ING Groep NV, the biggest Dutch financial-services company, reported profit that missed analysts’ estimates on restructuring expenses as it announced 1,400 more job cuts in the Netherlands and 1,000 in Belgium.
Fourth-quarter net income was 1.43 billion euros ($1.92 billion), up from 1.19 billion euros a year earlier, Amsterdam-based ING said. That missed the 1.63 billion-euro median estimate of 12 analysts surveyed by Bloomberg. ING incurred 643 million euros in special items after tax, including expenses for the job cuts announced Wednesday.
ING also set aside more money for bad loans and reported a weaker capital ratio as it repaid its government bailout. ING Chief Executive Officer Jan Hommen, 69, is eliminating 2,400 more jobs after announcing 2,350 cuts to the commercial banking and insurance workforce in November, aiming to reduce costs by 1 billion euros a year by 2015.
ING had “less benefits from de-risking than we had anticipated,” Jan Willem Weidema, an Amsterdam-based analyst at ABN Amro Bank NV, said by e-mail. “Capital ratios in the bank somewhat disappointed.”
ING shares fell as much as 2.9 percent and were down 2 percent to 6.80 euros at noon in Amsterdam, giving the company a market value of 26 billion euros. That exceeded the 0.5 percent decline for banks in the pan-European Stoxx Europe 600 Index and a 0.4 percent decrease for Europe’s benchmark gauge for insurance companies.
ING is the fifth-worst-performing stock in the 33-member Stoxx 600 insurance index this year.
“Times are obviously difficult,” said Corne Aben, who helps manage about 1 billion euros of assets including ING shares at Amsterdam-based Optimix Vermogensbeheer NV. “The cost-cutting announcements are incrementally positive, especially as they seem related to a structural shift.”
ING’s core Tier 1 capital ratio, a key measure of financial strength, dropped to 11.9 percent at the end of December from 12.1 percent in the third quarter, as the company repaid the Netherlands 1.13 billion euros in aid and premiums. ABN Amro’s Weidema had forecast a core Tier 1 ratio of 12.4 percent.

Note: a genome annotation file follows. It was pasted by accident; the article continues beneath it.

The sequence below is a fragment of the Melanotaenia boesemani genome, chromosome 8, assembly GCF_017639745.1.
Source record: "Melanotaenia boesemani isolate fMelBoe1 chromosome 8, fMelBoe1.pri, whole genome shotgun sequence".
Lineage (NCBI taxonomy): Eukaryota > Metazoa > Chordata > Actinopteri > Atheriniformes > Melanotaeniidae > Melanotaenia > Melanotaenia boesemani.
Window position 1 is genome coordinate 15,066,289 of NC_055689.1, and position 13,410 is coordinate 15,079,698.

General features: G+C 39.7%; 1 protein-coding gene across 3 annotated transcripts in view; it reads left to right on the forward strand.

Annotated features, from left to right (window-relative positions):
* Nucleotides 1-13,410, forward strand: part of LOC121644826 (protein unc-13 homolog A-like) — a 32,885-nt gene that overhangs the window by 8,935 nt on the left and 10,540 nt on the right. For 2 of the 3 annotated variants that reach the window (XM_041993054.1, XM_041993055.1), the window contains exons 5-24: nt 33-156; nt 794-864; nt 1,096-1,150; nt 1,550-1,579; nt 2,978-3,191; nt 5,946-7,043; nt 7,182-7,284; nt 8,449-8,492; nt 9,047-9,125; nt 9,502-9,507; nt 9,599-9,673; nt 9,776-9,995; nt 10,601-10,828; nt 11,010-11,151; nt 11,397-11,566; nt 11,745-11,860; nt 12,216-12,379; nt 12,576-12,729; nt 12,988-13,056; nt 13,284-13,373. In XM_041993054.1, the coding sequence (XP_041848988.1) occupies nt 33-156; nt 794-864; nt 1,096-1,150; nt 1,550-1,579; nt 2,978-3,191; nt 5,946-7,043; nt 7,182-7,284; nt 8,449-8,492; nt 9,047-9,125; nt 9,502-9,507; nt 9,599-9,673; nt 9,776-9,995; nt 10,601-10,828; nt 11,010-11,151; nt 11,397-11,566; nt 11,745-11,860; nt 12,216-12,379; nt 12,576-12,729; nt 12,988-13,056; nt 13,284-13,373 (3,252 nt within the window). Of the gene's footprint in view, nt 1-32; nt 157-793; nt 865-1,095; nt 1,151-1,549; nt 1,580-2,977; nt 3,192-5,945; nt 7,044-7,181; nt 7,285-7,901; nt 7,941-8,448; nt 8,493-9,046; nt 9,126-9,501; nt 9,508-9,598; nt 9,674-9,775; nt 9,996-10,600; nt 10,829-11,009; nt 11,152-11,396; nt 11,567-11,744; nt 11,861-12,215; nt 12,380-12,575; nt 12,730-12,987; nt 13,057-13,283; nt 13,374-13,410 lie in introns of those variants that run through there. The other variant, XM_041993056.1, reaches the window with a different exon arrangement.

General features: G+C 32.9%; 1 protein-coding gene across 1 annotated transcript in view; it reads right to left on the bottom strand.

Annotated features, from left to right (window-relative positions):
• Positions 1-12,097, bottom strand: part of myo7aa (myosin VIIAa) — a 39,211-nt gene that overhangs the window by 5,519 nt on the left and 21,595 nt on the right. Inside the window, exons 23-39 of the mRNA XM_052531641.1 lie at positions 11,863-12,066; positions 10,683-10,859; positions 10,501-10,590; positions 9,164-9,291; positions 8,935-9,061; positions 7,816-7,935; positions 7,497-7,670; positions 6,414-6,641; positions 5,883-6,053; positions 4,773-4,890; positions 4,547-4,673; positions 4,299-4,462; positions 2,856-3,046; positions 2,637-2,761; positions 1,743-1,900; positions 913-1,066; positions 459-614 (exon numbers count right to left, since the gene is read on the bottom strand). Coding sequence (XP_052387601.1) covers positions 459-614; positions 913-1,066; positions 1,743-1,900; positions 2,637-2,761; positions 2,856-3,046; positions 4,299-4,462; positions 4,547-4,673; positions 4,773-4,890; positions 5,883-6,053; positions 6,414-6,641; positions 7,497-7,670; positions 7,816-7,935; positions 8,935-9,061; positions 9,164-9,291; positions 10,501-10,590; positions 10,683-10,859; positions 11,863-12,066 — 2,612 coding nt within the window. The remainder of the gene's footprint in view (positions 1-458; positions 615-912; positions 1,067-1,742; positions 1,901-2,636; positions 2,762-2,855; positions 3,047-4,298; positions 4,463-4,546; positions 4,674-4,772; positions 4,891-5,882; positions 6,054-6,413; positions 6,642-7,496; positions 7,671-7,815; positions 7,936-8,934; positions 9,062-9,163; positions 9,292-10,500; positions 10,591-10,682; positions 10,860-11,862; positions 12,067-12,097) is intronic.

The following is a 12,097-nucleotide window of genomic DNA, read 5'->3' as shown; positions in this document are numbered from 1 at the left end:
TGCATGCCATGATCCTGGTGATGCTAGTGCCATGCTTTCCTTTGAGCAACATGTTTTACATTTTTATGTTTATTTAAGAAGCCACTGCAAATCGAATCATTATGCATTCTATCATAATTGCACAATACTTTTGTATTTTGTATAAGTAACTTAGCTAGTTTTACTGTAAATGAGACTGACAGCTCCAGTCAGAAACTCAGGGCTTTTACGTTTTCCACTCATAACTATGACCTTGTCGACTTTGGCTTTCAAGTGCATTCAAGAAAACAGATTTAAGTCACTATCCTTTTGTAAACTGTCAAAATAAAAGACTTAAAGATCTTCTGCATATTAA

Underlying pretax profit at ING’s banking operations slid 72 percent to 184 million euros, hurt by a loss of 126 million euros on the sale of southern European bonds. That reduced risk- weighted assets by 1 billion euros. The firm set aside 588 million euros for so-called doubtful loans, up from 445 million euros a year ago.
ING’s fourth-quarter earnings were also cut by 175 million euros to pay a Dutch bank tax, introduced in October to force lenders to share the costs of ensuring financial stability after the nation bailed out companies including ING, SNS Reaal NV and ABN Amro Group NV in 2008 and 2009.
The firm will also have to pay about a third of a 1 billion-euro one-time industry levy next year imposed after the Netherlands took control of SNS Reaal on Feb. 1.
ING shares have dropped 8 percent since SNS was nationalized for 3.7 billion euros. Shareholders and holders of subordinated bonds in SNS were also forced to share in the costs of the bailout.
The insurance division, whose units are up for sale, had an underlying pretax profit of 272 million euros in the fourth quarter, compared with a loss of 1.51 billion euros a year earlier. Investment margin rose to 447 million euros from 413 million euros.
ING’s 10 billion-euro bailout by the Dutch state in 2008 was triggered as subprime mortgage assets held at its U.S. unit plunged. It has repaid 7.8 billion euros of that sum, with 2.4 billion euros in interest and premiums.
Last year, Hommen won more time from European Union regulators to divest the insurance operations due to weak market conditions. The Dutch firm was ordered to sell its global insurance and asset management operations before the end of 2013 as a condition of the bailout. The European Commission said on Nov. 19 that ING has until the end of 2018 to complete the disposal of its European insurance arm.
In the fourth quarter, ING completed the sale of its Malaysian insurance unit to AIA Group Ltd. for 1.3 billion euros. The disposal of its Canadian online bank in November resulted in a 1.1 billion-euro gain after tax, while the sale of ING Direct U.K. led to a loss of 244 million euros.
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